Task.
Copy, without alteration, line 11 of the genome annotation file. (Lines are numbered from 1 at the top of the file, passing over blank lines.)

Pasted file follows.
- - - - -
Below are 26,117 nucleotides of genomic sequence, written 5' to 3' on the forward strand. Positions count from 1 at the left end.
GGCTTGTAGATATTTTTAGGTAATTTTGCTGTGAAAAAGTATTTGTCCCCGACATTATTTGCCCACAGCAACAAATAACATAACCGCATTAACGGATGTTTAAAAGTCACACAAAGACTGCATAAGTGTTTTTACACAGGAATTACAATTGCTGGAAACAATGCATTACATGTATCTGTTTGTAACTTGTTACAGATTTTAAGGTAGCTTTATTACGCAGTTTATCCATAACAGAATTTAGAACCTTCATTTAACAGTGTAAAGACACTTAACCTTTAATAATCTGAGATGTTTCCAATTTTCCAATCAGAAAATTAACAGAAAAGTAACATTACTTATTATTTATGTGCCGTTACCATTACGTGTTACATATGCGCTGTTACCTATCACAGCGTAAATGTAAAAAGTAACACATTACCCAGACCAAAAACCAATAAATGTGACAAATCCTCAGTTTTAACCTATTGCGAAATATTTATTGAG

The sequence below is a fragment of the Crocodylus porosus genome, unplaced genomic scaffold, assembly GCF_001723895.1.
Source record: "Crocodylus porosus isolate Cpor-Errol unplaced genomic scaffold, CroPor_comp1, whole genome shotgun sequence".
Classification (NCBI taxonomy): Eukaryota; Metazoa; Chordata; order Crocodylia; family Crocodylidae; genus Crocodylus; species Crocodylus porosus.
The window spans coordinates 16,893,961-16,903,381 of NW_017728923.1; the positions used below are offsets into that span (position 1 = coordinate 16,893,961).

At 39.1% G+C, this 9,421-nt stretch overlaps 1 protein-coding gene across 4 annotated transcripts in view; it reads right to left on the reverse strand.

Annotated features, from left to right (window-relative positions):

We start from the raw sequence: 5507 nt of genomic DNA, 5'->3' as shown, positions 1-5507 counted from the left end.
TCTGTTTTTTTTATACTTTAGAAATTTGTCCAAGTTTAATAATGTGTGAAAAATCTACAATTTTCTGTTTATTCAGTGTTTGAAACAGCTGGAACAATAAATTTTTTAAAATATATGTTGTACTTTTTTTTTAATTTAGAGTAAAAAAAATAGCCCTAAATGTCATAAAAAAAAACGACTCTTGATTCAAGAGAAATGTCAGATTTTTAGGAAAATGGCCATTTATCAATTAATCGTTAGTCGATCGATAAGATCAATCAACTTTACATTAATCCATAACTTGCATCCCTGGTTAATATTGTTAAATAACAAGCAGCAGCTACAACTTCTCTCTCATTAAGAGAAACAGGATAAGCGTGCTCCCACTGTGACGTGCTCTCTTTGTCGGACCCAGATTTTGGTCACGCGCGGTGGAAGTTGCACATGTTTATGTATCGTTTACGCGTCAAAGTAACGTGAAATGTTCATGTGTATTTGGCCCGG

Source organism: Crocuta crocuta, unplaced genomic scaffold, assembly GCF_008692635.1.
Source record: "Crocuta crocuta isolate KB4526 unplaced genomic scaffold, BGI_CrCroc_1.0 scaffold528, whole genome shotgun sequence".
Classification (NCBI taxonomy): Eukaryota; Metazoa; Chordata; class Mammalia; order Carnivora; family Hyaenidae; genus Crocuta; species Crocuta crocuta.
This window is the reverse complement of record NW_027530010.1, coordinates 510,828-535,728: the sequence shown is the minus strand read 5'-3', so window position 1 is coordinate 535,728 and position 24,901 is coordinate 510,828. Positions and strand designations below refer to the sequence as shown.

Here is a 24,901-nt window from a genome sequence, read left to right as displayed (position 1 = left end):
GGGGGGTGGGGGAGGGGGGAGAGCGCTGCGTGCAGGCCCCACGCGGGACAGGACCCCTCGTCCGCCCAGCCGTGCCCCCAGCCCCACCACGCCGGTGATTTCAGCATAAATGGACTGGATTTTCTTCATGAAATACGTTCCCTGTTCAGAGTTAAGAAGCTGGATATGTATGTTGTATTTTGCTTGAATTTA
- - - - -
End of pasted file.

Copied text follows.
Source organism: Crocuta crocuta, unplaced genomic scaffold, assembly GCF_008692635.1.